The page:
• Network: Video games, Facebook, and texting can be fun, but they are also time vampires. And having no job can lead to loneliness and isolation—which have deadly effects on your morale. Most jobs require you to interact with others. You never know where your big break—an idea, a contact, a job lead--will come from. 
  • Skills: Today’s job market is a skills game. Every job is an opportunity to add to our personal skills arsenal. If you can wait on a table of six demanding customers ordering breakfast with a total of 18 unique configurations of coffee, omelets, and toast, you know how to stay calm under pressure. If you can stock shelves in a grocery store, you learn a lot about inventory management, customer preferences, and global trends in the food retail industry. If you’re working as an assistant day-care worker, you observe a wide variety of learning styles and you sharpen your ability to communicate clearly and concisely.
  • Forward movement: Taking any job demonstrates your work ethic. It’s not giving in to paralysis. It’s not standing still—and that’s what matters most these days.


Tuesday, September 9, 2014

Insider Trading: SAC's Martoma gets 9 year prison sentence for illegal actions

In the AIM program we have a course devoted to investment ethics. Unfortunately, there is no shortage of 'real world' material to learn from. In this most recent case, Mathew Martoma, a former portfolio manager at billionaire Steven A. Cohen's SAC Capital Advisors LP hedge fund, was sentenced on Monday to nine years in prison for engaging in what authorities called the most lucrative insider trading scheme in U.S. history. (Note: much of this material is from news accounts from Reuters and Bloomberg).
U.S. District Judge Paul Gardephe in New York said he had to account for the "enormous" $275 million gain SAC obtained as a result of illegal trades in pharmaceutical stocks. Prosecutors said the trades were based on tips Martoma received about a clinical trial for an Alzheimer's drug.
"I cannot and will not ignore that the gain is hundreds of millions of dollars more than ever seen in an insider trading prosecution," Gardephe said.
The sentence came despite appeals for leniency by Richard Strassberg, Martoma's lawyer, who cited "fragile family circumstances." Gardephe also ordered Martoma to forfeit $9.3 million, including his Boca Raton, Florida, home.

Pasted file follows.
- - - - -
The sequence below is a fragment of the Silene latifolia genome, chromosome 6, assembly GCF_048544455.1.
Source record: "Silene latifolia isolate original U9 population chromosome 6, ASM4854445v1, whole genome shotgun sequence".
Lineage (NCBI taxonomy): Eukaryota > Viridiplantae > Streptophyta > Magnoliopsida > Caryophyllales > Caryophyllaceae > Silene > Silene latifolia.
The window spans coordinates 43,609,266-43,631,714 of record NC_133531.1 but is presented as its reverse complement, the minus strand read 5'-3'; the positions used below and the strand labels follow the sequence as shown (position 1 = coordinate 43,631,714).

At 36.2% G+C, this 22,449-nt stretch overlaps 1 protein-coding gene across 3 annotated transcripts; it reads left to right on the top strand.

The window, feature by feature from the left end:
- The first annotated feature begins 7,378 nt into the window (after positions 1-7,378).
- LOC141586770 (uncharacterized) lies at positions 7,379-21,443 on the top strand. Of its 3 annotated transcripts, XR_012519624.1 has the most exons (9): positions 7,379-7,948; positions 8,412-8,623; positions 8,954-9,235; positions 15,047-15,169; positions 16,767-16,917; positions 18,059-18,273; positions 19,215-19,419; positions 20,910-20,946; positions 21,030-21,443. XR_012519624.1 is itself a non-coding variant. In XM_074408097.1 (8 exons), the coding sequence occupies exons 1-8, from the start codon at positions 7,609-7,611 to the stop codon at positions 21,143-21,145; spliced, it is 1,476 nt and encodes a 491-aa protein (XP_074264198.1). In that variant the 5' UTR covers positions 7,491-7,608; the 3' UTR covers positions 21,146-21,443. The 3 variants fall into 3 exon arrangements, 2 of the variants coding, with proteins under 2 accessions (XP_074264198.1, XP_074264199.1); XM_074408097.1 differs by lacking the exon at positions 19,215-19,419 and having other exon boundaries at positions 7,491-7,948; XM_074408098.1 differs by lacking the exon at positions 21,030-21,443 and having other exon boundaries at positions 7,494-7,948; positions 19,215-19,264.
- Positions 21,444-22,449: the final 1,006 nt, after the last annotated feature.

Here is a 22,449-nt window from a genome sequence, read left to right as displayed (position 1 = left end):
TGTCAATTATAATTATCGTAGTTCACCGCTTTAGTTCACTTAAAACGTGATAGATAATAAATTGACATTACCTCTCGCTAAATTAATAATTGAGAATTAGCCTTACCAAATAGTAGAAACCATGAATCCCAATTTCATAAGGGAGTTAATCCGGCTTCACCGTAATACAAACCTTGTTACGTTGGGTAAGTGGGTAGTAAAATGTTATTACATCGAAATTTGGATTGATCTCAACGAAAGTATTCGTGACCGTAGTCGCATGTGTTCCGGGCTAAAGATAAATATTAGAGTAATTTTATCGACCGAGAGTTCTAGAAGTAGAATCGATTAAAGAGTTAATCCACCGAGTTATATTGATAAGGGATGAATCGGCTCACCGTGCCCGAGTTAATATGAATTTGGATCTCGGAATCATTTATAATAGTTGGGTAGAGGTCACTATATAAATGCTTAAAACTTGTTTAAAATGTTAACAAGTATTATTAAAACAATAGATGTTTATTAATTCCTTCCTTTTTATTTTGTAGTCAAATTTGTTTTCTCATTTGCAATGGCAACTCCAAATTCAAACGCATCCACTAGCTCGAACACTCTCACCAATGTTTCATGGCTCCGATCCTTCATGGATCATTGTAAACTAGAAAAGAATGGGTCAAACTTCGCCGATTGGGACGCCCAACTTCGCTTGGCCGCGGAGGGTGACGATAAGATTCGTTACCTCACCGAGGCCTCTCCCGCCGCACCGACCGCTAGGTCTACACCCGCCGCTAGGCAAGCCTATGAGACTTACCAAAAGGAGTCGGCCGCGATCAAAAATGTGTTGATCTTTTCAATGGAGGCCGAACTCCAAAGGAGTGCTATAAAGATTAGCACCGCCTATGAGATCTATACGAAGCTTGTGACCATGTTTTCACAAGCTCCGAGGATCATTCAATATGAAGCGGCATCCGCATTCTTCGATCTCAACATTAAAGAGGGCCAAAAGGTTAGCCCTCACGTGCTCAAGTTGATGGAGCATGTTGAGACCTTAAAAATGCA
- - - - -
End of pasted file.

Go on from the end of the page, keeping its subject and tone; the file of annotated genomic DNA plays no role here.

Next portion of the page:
While Martoma, 40, faced up to 19-1/2 years in prison under federal sentencing guidelines, Gardephe said such punishment should be reserved for repeat offenders or criminal enterprise leaders.

But the judge said a severe sentence was nonetheless necessary, saying "there was nothing accidental about Mr. Martoma's conduct or the gain realized."
The nine-year sentence is among the longer prison terms in U.S. insider trading cases, reflecting a trend of increasingly lengthy sentences in recent years.
In 2012, corporate lawyer Matthew Kluger was sentenced in New Jersey to 12 years for trading on information from law firms about mergers. A year earlier, Galleon Group hedge fund founder Raj Rajaratnam was sentenced in New York to 11 years.
Manhattan U.S. Attorney Preet Bharara, whose office is engaged in a broad crackdown on insider trading, called the nine-year sentence "well-suited to the audacity of the illegal trading in this case."
The case against Martoma, who worked in SAC's CR Intrinsic Investors unit, stemmed from a long-running insider trading investigation of the hedge fund.
Eight employees have been convicted, and SAC last year agreed to pay $1.8 billion in criminal and civil settlements and plead guilty to fraud charges.
SAC recently changed its name to Point72 Asset Management, and the Stamford, Connecticut-firm was transformed into a family office managing Cohen's fortune.
Prosecutors said Martoma sought confidential information from doctors involved in a clinical trial of an Alzheimer's drug being developed by Elan Corp, since acquired by Perrigo Co (PRGO.N), and Wyeth, now a unit of Pfizer Inc (PFE.N).
Based on a tip Martoma received from Sidney Gilman, a former University of Michigan professor who chaired the drug's safety monitoring committee, SAC Capital in July 2008 began selling its $700 million position in Elan and Wyeth, prosecutors said.
They said most of the trading occurred in accounts controlled by Cohen, who had a 20-minute phone call with Martoma after receiving information about the negative results of the study.
Cohen has not been criminally charged. He faces a U.S. Securities and Exchange Commission civil action seeking to bar him from the financial services industry for failing to supervise Martoma and Michael Steinberg, an SAC portfolio manager convicted of insider trading in a separate trial in December. Cohen denies wrongdoing. 

Monday, September 8, 2014

The Under Performance of the Common Investor Relative to the Overall Stock Market

In his 2013 and 2014 MOOC on Applied Investing, Dr. Krause, director of Marquette's Applied Investment Management (AIM) program, talked about the significant underperformance of the common investor relative to the overall stock market. 

Dr. David Krause
He made reference to Dalbar, a company which studies investor behavior and analyzes investor market returns. The results of their research consistently have shown that the average investor earns below average returns. For the twenty years ending 12/31/2013 the S&P 500 Index averaged 9.22% a year – which is an attractive historical return. The average equity fund investor earned a market return of only 5.02%.

Why is this?  Academic studies show that when the stock market goes up, retail investors put more money in it. And when it goes down, they pull money out. This is akin to running to the mall every time the price of something goes up, and then returning the merchandise when it is on sale - but you are returning it to a store that will only give you the sale price back. This irrational behavior causes investor market returns to be substantially less than historical stock market returns.